Why do we get fat?
For decades the common belief about weight gain was that if you ate more calories than you burn on a daily basis you would eventually get fat. Reasonably then, if you eat less calories than you burn you should lose weight. This sounded good, and was loosely based on the law of thermodynamics, unfortunately it completely misses the fact that weight gain in the human body is primarily hormone driven.
How is weight gain hormone driven?
Hormones are chemical messengers, they tell the body what to do. For example, men tend to have larger, stronger muscles than women. The reason for this phenomenon is not because men eat more calories and burn less calories than women, it is because men have much higher levels of a hormone called testosterone than women do. Testosterone tells the body to build big, strong muscles. A woman could eat massive amounts of food, and lift weights like crazy, and she is still not going to develop equal muscle size and strength as that of a genetically similar man. It is the testosterone that tells the body to add muscle weight. Testosterone’s chemical message to the body is “make more muscle”. Just as adding muscle weight is hormone driven, adding fat weight is also hormone driven.
What hormone is responsible for adding extra fat weight?
The hormone primarily responsible for adding body fat is Insulin. One of insulin’s messages to the body is to take any extra carbohydrate foods not being immediately burned for energy, turn it into fat and then store the fat in the body, hence the term body fat. Insulin’s message to the body is “make more fat”. Generally speaking, the more insulin you have the fatter you will be.
Why is losing weight so difficult?
Besides telling the body to turn extra carbohydrate foods into fat, insulin also tells the body not to burn its stored fat for energy. So basically, insulin’s combined messages tell the body to “get fat and stay fat”. Insulin also interferes with the function of another hormone called Leptin. Leptin is secreted into the bloodstream by the body’s fat cells. It then travels to the brain where it is supposed to tell the brain that you are full and to stop eating. Unfortunately, insulin blocks leptin’s “stop eating” signal, so your brain thinks you haven’t eaten enough and tells you to keep eating. This is why so many people will tell you they are always hungry and cannot stop eating, because insulin is blocking leptin’s “stop eating” message. Essentially, high insulin levels cause us to gain fat, prevent us from losing fat, and make us always hungry. As you might imagine, this makes weight loss extremely difficult.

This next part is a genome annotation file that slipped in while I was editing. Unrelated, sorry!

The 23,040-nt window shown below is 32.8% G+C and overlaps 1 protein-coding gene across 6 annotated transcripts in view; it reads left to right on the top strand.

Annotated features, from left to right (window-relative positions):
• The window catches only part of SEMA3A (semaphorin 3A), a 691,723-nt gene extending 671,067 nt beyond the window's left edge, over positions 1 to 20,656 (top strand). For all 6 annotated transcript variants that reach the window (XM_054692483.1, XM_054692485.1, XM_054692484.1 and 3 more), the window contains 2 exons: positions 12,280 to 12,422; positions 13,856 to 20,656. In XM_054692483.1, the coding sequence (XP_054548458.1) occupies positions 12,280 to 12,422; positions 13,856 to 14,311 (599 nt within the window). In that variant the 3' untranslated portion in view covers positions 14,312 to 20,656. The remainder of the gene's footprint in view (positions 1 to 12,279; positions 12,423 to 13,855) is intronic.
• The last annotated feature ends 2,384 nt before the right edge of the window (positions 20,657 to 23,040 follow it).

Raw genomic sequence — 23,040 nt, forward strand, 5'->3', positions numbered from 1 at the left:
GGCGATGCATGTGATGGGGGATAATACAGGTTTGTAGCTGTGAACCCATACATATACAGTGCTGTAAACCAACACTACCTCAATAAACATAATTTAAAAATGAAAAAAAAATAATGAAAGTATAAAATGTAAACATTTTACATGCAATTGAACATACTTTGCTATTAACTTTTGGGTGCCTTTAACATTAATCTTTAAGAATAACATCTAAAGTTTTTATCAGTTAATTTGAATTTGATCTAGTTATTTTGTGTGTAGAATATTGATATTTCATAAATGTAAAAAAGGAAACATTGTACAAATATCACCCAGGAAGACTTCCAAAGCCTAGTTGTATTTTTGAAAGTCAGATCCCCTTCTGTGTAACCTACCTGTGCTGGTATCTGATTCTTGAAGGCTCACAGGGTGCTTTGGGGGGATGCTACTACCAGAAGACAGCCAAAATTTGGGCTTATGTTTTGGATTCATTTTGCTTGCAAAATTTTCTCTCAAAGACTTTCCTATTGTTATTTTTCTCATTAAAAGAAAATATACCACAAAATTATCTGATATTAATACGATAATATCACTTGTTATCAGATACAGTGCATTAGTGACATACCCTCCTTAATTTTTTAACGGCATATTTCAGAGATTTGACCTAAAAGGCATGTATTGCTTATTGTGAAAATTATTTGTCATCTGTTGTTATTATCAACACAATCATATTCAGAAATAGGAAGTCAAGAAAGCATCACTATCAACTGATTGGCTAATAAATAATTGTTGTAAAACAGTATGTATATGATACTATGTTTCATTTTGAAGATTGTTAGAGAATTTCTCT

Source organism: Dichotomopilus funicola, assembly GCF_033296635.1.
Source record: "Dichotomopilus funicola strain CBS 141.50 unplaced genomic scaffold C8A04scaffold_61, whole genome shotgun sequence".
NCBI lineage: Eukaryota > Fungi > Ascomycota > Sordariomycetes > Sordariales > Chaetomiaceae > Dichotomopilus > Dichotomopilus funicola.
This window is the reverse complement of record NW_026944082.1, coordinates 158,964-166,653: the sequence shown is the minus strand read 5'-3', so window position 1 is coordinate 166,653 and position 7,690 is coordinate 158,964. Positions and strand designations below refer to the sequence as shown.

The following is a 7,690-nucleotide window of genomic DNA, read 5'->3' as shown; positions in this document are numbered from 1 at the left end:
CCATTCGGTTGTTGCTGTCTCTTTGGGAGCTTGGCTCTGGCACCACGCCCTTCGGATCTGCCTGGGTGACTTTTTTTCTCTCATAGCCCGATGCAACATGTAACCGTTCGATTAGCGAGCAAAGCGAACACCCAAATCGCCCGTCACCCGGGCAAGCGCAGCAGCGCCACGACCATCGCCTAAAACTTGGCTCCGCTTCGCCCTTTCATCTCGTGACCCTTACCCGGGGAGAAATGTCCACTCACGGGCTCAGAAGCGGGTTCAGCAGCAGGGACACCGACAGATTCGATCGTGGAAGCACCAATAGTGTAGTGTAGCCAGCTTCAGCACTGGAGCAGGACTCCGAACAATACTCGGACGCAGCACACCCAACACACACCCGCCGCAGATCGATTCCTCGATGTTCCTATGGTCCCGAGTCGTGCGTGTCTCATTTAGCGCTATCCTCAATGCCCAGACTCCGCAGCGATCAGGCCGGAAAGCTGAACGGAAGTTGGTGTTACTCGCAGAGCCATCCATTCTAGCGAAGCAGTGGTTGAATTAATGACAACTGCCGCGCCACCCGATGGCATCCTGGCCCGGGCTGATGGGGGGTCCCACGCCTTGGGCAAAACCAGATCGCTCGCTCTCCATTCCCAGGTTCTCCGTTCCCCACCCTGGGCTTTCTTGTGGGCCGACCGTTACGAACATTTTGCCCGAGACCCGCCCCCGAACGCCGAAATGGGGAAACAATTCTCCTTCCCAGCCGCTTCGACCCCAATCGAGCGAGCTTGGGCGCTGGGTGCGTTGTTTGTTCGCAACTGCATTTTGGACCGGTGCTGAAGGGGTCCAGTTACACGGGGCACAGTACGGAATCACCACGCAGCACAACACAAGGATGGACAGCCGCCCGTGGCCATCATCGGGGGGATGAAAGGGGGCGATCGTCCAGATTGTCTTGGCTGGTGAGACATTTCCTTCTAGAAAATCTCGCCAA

Do high insulin levels cause other health problems?
Absolutely, sustained elevated insulin levels can lead to insulin resistance, systemic inflammation, pain, depression, high blood pressure, diabetes, heart disease and stroke. Sustained elevated insulin can also lead to continued activation of the intracellular signalling pathway known as Mammalian Target of Rapamycin (MTOR) leading to Cancer, and Autoimmune Diseases like Lupus, Multiple Sclerosis, Rheumatoid arthritis, and Crohns disease. Reducing insulin levels will not only help you lose weight, it could save your life.
Is insulin as bad as it sounds?
Insulin, and the other hormones in the body are there for a reason, they all serve vital functions. It is the amounts of hormones like insulin that is important, too much, or too little of a hormone can have severe consequences. Appropriate levels of insulin is healthy, it is high levels of insulin that is obviously cause for concern.
What causes high insulin levels?
There are 4 primary causes of high insulin levels listed below. Each cause will be discussed individually.
Eating too much “starch based” carbohydrate foods
Eating too much “sugar based” carbohydrate foods
Eating too much “combined” (starch + sugar) carbohydrate foods